NEW YORK (TheStreet) -- Wednesday's stock market rally wasn't much of a surprise because of the Federal Reserve's comments, but Thursday's 2.4% rally in the S&P 500 has "no explanation," Karen Finerman, president of Metropolitan Capital Advisors, said on CNBC's "Fast Money" TV show.
Nothing has really changed, agreed Brian Kelly, founder of Brian Kelly Capital. Oil hasn't recovered and high-yield bonds didn't trade that well, despite ending the day higher by 0.7%. He doesn't "trust" the stock rally and bought put options on the HYG.
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The stock market can still enjoy a "Santa Claus rally," according to Steve Grasso, director of institutional sales at Stuart Frankel. However, it will be very hard for stocks to trade higher in the longer term, if crude prices don't rally as well.
The huge stock rally over the past two days isn't that surprising because everyone seemingly thought the market was headed lower, said Tim Seymour, managing partner of Triogem Asset Management. The U.S. dollar is headed higher and will put pressure on emerging markets and commodities.
There's been a "huge" divergence between the S&P 500 and the energy sector, with the S&P climbing 5% and energy falling 20% in the past six months. According to Paul Hickey, co-founder of Bespoke Investment Group, that doesn't spell doom for the market.
In fact, the stock market generally has a flat to slightly higher return when this type of divergence occurs, which has happened 16 times in the past 50 years among all 10 S&P 500 sectors, Hickey said. The underperforming sector, on average, returns a positive return 60% of the time over the next three, six and 12 months. Longer-term investors will likely be rewarded for buying energy stocks.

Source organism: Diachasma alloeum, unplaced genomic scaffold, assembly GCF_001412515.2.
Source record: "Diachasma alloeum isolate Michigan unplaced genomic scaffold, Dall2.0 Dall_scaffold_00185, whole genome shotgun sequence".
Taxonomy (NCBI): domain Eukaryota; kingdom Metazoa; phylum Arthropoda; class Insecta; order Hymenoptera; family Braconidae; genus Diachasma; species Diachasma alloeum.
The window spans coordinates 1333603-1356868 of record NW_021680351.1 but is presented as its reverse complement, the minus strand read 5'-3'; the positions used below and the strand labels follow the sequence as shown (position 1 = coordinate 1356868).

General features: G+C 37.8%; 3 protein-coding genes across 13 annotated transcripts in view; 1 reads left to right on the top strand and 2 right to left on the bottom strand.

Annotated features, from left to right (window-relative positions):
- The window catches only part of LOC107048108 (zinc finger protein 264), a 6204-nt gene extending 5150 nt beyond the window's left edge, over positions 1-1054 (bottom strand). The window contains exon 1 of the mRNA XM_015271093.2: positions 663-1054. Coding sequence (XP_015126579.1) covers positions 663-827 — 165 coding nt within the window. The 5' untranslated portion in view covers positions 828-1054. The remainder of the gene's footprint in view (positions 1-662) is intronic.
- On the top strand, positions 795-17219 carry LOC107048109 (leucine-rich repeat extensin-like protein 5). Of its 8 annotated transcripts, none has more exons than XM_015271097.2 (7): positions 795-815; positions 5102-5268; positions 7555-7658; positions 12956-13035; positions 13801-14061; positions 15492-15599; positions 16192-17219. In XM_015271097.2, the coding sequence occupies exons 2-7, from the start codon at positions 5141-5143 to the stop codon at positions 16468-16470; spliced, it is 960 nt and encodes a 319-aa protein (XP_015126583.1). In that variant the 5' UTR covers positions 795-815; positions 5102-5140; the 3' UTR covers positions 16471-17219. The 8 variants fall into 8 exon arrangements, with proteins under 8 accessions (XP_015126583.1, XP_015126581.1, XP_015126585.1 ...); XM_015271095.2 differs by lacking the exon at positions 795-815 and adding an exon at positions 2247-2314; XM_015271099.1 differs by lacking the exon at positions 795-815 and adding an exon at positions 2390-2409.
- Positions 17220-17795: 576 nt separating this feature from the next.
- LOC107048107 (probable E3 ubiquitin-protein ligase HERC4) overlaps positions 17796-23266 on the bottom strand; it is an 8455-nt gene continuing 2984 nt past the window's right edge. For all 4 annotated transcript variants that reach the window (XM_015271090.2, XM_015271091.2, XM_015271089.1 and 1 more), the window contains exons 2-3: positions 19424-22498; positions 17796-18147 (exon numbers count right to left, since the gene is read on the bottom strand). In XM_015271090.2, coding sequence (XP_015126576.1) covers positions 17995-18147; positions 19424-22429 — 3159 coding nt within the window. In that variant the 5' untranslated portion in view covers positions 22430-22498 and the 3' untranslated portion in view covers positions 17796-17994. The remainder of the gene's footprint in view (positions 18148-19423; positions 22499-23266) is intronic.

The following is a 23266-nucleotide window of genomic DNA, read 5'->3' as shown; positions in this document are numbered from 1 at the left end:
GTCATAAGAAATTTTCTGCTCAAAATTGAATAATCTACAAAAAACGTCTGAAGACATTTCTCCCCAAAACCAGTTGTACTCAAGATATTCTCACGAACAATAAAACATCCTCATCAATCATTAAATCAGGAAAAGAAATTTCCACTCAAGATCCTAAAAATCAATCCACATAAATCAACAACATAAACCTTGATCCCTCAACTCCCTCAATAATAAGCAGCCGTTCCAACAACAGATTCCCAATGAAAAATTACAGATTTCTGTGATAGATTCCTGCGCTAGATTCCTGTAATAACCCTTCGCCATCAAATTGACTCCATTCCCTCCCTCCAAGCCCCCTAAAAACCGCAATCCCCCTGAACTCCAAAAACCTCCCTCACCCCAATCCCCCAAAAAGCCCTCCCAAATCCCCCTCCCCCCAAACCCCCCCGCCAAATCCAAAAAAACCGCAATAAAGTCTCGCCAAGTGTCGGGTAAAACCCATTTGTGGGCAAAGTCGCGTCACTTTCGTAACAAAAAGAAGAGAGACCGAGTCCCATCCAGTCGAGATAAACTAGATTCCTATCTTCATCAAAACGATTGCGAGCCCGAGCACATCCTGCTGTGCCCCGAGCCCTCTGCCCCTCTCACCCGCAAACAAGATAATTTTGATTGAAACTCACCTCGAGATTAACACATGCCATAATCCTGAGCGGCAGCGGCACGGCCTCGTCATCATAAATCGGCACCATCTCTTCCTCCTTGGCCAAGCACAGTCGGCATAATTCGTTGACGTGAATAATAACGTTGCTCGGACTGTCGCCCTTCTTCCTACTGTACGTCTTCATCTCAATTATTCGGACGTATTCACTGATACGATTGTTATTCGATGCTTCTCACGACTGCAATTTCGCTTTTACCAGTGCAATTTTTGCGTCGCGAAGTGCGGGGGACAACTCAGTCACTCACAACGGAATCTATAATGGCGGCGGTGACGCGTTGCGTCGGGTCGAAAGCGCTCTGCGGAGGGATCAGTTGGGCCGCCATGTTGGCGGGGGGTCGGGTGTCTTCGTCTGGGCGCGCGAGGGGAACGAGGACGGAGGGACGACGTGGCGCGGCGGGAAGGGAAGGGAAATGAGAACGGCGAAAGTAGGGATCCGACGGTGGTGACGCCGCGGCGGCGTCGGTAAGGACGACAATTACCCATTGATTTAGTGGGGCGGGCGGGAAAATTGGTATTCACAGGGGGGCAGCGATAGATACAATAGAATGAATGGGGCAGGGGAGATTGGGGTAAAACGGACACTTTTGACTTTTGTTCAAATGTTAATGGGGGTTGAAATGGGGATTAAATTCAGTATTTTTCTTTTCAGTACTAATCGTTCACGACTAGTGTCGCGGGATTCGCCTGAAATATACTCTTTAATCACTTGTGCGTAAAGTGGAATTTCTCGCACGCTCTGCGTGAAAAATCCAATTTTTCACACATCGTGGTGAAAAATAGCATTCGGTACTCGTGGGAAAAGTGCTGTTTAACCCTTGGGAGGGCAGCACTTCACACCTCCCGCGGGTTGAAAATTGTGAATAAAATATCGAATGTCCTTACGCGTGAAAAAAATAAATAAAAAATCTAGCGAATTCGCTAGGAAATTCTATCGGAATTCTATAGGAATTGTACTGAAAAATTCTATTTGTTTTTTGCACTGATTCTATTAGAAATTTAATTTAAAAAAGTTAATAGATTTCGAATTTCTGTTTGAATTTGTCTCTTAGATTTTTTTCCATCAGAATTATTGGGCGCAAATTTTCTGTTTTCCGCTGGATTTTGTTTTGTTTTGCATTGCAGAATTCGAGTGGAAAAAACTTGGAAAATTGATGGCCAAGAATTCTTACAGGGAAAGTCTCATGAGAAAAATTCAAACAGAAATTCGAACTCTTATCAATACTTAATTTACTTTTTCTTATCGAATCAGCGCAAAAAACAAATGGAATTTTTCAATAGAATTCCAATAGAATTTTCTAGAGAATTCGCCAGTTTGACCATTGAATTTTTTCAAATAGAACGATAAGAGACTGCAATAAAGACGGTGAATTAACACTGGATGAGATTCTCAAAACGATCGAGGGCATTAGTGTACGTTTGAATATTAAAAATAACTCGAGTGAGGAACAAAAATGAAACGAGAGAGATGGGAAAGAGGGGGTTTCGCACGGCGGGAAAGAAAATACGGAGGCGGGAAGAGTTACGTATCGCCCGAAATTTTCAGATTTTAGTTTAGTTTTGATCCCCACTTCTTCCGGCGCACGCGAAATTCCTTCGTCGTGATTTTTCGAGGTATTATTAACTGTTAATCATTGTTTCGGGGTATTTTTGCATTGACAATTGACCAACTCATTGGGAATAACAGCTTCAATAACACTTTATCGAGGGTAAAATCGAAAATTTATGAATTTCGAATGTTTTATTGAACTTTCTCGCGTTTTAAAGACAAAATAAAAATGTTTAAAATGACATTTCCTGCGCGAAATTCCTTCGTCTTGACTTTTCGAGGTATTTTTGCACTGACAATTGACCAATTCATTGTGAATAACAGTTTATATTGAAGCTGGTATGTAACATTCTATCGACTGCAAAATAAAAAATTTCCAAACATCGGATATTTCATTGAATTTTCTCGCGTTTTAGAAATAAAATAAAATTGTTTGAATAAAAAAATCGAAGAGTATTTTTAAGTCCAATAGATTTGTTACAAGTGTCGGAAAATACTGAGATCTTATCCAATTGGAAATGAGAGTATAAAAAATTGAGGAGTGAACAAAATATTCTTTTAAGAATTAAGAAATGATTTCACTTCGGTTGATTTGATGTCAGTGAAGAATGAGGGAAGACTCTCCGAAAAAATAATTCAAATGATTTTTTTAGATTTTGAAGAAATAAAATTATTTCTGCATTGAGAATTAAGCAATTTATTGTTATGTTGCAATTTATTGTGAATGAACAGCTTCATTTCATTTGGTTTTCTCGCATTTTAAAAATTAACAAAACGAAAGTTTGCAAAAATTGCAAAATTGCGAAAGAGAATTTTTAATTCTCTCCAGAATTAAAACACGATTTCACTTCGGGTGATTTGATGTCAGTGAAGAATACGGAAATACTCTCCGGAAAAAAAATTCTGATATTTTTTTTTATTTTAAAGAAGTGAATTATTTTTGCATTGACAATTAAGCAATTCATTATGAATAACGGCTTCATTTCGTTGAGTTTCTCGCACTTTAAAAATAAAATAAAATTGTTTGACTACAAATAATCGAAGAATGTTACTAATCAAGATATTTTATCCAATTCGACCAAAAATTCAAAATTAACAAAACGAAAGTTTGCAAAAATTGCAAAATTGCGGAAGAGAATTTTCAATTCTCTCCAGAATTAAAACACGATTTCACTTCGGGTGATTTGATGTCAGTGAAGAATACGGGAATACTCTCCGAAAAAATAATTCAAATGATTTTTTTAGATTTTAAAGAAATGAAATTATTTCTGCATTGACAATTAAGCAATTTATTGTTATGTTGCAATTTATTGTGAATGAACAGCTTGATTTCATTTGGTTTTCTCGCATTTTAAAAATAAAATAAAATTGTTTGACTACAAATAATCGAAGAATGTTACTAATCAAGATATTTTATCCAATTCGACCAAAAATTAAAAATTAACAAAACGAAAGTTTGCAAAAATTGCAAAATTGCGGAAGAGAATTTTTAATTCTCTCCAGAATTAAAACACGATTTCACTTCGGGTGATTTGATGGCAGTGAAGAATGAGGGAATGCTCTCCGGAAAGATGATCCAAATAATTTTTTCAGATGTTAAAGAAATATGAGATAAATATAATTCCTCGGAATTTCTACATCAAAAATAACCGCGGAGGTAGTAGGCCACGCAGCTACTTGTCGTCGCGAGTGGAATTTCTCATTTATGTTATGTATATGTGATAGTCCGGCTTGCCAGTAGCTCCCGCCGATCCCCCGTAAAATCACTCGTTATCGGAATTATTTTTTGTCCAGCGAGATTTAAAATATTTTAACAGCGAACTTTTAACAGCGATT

Finerman added that she is long Seadrill (SDRL) and recently initiated a small long position in the Market Vectors Oil Services ETF (OIH) . Kelly said investors could consider a long position in Exxon Mobil (XOM) if they believe oil will rally.
Grasso, who is long Southern Company (SO) , finds it interesting that utilities continue to perform so well despite it being a defense sector. Utilities are up 24% on the year.
Shares of Nike (NKE) slid 3% in after-hours trading, despite beating on top- and bottom-line estimates. The quarter was good, said Sam Poser, managing director at Sterne Agee. However, with the stock up almost 20% from its previous earnings report, the results needed to blow investors away in order for the stock to move higher.
Business in China and Europe was stronger than most expected, he added. Nike has been capitalizing on the popularity of athletic clothes and shoes, a cycle Poser says really took off in 2010 and will likely run through 2016. The company continues to do a great job, but the stock is likely "dead money for a little while," he concluded. Poser has a "neutral" rating on the stock.
The bar seemed to be set too high for Nike, said Seymour. The stock is likely to trade between $94 and $99. It's somewhat expensive based on valuation, but he is staying long.
Nike is a great company, but Finish Line (FINL) and Foot Locker (FL) are more attractive based on valuation, according to Finerman. Foot Locker has a strong balance sheet and great execution, she added.
Colin Langan, director and auto analyst at UBS, has a neutral rating and $230 price target on Tesla Motors (TSLA) . Tesla has great technology for batteries and its cars, but its time horizon is for the very long term. Battery costs need to fall in order for a cheaper, mass market car to come to market, but the huge fall in oil prices isn't sitting well with investors.
Shares of Tesla need to climbed above $233, the stock's 50-day moving average, in order to be considered a buy, Grasso said. Seymour added that shares are headed to $180.
For their final trades, Grasso is buying Dish Network (DISH) and Seymour is selling the iShares MSCI Emerging Markets ETF (EEM) . Finerman is a buyer of Foot Locker on a decline and Kelly said to buy the Market Vectors Gold Miners ETF (GDX) .
-- Written by Bret Kenwell